The Box vs. The Big Picture

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I was at the office Sunday doing some admin stuff and working on some trading prep for this week. One of our senior traders was at the office reviewing some trading videos as well. He had a question for me about how he could trade the large reversals we have been seeing in the market more effectively. He is a consistently profitable trader who rarely has a negative day but seems to have difficulty capitalizing on larger market moves.

At SMB we teach our traders to pay careful attention to the price action on The Box. The Box is where all of the bids/offers for a particular stock are aggregated and give a trader clues to the level of buy/sell interest at any given point in time. As traders become more seasoned they are able to more effectively discern what is happening with The Box and their win rate for their trades increase. But there are occasions when a trader needs to place less emphasis on The Box and have a better understanding of what the big picture is for the market at the time.

On Thursday we moved through the S&P and Dow lows in the early afternoon. There was a powerful up move in the market from the intraday lows. I faded this first move as I believed that there wasn’t enough capitulation to establish an intraday bottom. After I established my short position  the pullback was very shallow and didn’t come close to threatening the intraday low. The next up move was extremely powerful. At that point my bias changed to the long side.  My initial fade of the market cost me many thousands of dollars. Once I established a long position I made my losses back in less than 10 minutes. This was the next powerful clue that the market was truly reversing and had a significant amount of upside for the final two hours.

It was time to adjust my normal trading style. Under normal circumstances if I were long the market and The Box began to indicate weakness I would hit out of my long position very quickly. But if the Market gives me an indication that something out of the ordinary is going on I will maintain my long position and look for opportunities to add to my position-even if The Box temporarily is contradicting my bias. It is a question of risk vs. reward. Market volatility is at all time highs. If a reversal is occurring then my upside in the market is 5-10% so I am willing to give my positions more room on the downside.

Once I have established a bias towards a large market move I am constantly looking for evidence to support or reject my thesis. On Thursday every time I would hit out some of my long position when The Box indicated weakness I ended up paying higher prices to buy back the stock I had just hit out. Every time a recent resistance level was breached the market moved higher quickly. Every time the quotes on The Box slowed an unusual up move in the market would soon follow. These were all things that led me to believe that a significant bounce was occurring.  After each significant pullback in the market occurred I got long and each time I was rewarded.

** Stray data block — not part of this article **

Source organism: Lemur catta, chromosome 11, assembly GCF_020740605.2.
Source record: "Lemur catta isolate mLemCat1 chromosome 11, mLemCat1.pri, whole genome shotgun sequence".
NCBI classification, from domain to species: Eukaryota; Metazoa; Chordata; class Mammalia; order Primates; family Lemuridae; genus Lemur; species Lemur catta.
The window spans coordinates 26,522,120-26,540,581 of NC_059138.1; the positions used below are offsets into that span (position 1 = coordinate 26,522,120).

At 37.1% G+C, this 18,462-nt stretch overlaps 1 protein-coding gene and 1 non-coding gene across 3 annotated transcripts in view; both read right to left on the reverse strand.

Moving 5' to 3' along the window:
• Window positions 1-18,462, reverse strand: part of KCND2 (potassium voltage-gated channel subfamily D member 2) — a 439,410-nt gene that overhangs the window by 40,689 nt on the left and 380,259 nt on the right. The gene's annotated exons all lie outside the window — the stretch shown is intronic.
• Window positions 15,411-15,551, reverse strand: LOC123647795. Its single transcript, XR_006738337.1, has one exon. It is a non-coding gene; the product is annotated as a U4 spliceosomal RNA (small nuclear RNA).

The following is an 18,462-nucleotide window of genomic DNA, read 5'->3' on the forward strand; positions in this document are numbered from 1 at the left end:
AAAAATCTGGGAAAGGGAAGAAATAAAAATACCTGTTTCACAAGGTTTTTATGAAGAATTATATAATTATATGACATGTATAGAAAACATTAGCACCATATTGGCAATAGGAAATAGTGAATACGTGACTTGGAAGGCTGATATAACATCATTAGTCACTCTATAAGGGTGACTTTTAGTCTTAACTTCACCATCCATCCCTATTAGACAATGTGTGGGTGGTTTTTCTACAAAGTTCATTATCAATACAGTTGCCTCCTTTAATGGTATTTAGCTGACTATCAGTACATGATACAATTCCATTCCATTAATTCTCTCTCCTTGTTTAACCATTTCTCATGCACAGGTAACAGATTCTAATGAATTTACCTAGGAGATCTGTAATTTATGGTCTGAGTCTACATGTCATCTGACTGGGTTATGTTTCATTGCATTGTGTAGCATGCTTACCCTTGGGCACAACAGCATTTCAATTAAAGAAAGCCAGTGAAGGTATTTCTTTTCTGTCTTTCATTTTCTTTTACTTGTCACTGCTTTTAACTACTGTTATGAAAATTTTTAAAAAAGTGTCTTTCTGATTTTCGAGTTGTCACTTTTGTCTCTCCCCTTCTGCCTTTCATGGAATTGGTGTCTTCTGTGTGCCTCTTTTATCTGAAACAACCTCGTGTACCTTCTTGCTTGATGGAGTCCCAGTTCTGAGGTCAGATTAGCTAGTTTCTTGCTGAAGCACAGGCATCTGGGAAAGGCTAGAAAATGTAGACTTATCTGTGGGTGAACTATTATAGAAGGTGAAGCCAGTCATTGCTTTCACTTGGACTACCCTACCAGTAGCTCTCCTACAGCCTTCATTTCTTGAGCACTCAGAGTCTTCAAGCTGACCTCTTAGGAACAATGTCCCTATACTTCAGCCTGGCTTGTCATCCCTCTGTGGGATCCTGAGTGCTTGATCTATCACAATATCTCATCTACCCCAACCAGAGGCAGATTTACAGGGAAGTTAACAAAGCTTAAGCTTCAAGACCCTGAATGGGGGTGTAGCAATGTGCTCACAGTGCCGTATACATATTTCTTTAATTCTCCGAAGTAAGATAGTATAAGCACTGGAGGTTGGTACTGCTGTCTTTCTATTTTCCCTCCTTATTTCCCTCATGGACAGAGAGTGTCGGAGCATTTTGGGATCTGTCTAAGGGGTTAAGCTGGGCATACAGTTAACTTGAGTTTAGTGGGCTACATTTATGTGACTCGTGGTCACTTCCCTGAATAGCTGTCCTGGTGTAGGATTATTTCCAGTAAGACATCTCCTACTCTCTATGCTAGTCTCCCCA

Finally, around 3pm I bought into significant pullback but the market continued to move lower. The buyers had all disappeared. At this point I had given back a huge portion of the money I had made in the bounce. I commented to the traders in my row that this last down move seemed irrational and it was still possible the market would move to the highs and close at the high for the day.  During the next 15 minutes the market moved to the previous highs. Once the market moved above the intraday high it continued to move higher and never looked back.

The large mistake I made in the final 30 minutes was not staying long until the market closed or at least had a significant vertical up move that would signal a temporary top. My mind was still placing emphasis on the down move that occurred at 3pm that had breached the previous uptrend. I was up a lot of money and didn’t want to get caught in another vicious down move. My emotions trumped reason and I was unable to fully capitalize on the final upward spike in the market. Usually, when I fail to capitalize on a trading opportunity it doesn’t bother me because I know that I have gained valuable trading knowledge that will help me in the days to come.

The following day I was down in Philadelphia doing some OCR. I sent an email to one of the traders in my row who also trades the SPYs. I gave him two potential buy prices for the SPYs: 88 and 87.20-.87.30. These were prices based on the previous days action that I believed would offer great opportunity on the long side. The trader mentioned to me in an email that he had already capitalized on the 88 level in the morning. If you look at the chart below you can see that the SPYs bottomed in the early afternoon around 87.25 and rallied over the next 2.5 hours to 92. How did I pick this inflection point? It isn’t something most traders would pick out when looking at the chart. If you look closely at the SPYs chart you can see on Thursday that 87.30 was the beginning of the final down leg that violated the bounce trendline.  This was the price that created the final shakeout for short term longs who were looking for the market to close at the highs on Thursday. This powerful down move below the bounce trendline probably kept a bunch of traders away from the long side at the end of the day.  But it was information they could use the following day to make a huge chop!

That is the beauty of the market.  Recent observations of the markets’ patterns and price action will help you to develop a trading edge.  So much for the efficient markets hypothesis 🙂  SMB has over 12 years of data that directly contradict that academic line of thinking…

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